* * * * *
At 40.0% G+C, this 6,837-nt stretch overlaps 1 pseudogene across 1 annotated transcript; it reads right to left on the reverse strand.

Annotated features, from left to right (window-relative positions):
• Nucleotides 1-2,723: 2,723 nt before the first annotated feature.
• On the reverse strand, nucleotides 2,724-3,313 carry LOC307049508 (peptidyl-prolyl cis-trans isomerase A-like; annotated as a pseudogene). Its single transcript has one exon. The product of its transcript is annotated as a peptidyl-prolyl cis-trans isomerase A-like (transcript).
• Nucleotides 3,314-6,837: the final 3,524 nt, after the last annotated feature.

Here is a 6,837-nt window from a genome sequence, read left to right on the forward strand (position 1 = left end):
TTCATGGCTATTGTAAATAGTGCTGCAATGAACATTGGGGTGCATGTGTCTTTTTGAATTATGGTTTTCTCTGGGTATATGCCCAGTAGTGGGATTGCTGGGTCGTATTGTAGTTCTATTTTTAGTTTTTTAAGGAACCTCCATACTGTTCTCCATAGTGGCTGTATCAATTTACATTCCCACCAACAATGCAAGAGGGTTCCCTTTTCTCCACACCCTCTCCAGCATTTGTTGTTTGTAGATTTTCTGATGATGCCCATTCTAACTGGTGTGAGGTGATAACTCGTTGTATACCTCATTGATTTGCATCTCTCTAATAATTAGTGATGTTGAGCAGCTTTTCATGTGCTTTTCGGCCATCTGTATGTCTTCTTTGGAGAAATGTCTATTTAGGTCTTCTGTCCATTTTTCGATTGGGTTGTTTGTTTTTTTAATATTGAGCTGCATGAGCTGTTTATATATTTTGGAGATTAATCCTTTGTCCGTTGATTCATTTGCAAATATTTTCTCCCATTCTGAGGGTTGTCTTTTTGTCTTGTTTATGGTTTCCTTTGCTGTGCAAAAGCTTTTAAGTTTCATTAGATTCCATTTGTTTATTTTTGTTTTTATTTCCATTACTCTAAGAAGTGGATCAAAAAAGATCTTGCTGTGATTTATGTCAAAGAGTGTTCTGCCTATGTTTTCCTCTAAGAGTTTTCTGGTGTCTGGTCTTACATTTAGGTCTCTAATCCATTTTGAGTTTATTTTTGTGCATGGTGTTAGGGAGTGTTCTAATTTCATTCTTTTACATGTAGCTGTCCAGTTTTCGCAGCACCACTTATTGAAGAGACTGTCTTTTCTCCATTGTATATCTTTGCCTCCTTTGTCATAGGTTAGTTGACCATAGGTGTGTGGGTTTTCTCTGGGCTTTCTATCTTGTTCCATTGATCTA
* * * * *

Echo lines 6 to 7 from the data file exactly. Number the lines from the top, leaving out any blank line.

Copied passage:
Here is a 6,837-nt window from a genome sequence, read left to right on the forward strand (position 1 = left end):
TTCATGGCTATTGTAAATAGTGCTGCAATGAACATTGGGGTGCATGTGTCTTTTTGAATTATGGTTTTCTCTGGGTATATGCCCAGTAGTGGGATTGCTGGGTCGTATTGTAGTTCTATTTTTAGTTTTTTAAGGAACCTCCATACTGTTCTCCATAGTGGCTGTATCAATTTACATTCCCACCAACAATGCAAGAGGGTTCCCTTTTCTCCACACCCTCTCCAGCATTTGTTGTTTGTAGATTTTCTGATGATGCCCATTCTAACTGGTGTGAGGTGATAACTCGTTGTATACCTCATTGATTTGCATCTCTCTAATAATTAGTGATGTTGAGCAGCTTTTCATGTGCTTTTCGGCCATCTGTATGTCTTCTTTGGAGAAATGTCTATTTAGGTCTTCTGTCCATTTTTCGATTGGGTTGTTTGTTTTTTTAATATTGAGCTGCATGAGCTGTTTATATATTTTGGAGATTAATCCTTTGTCCGTTGATTCATTTGCAAATATTTTCTCCCATTCTGAGGGTTGTCTTTTTGTCTTGTTTATGGTTTCCTTTGCTGTGCAAAAGCTTTTAAGTTTCATTAGATTCCATTTGTTTATTTTTGTTTTTATTTCCATTACTCTAAGAAGTGGATCAAAAAAGATCTTGCTGTGATTTATGTCAAAGAGTGTTCTGCCTATGTTTTCCTCTAAGAGTTTTCTGGTGTCTGGTCTTACATTTAGGTCTCTAATCCATTTTGAGTTTATTTTTGTGCATGGTGTTAGGGAGTGTTCTAATTTCATTCTTTTACATGTAGCTGTCCAGTTTTCGCAGCACCACTTATTGAAGAGACTGTCTTTTCTCCATTGTATATCTTTGCCTCCTTTGTCATAGGTTAGTTGACCATAGGTGTGTGGGTTTTCTCTGGGCTTTCTATCTTGTTCCATTGATCTA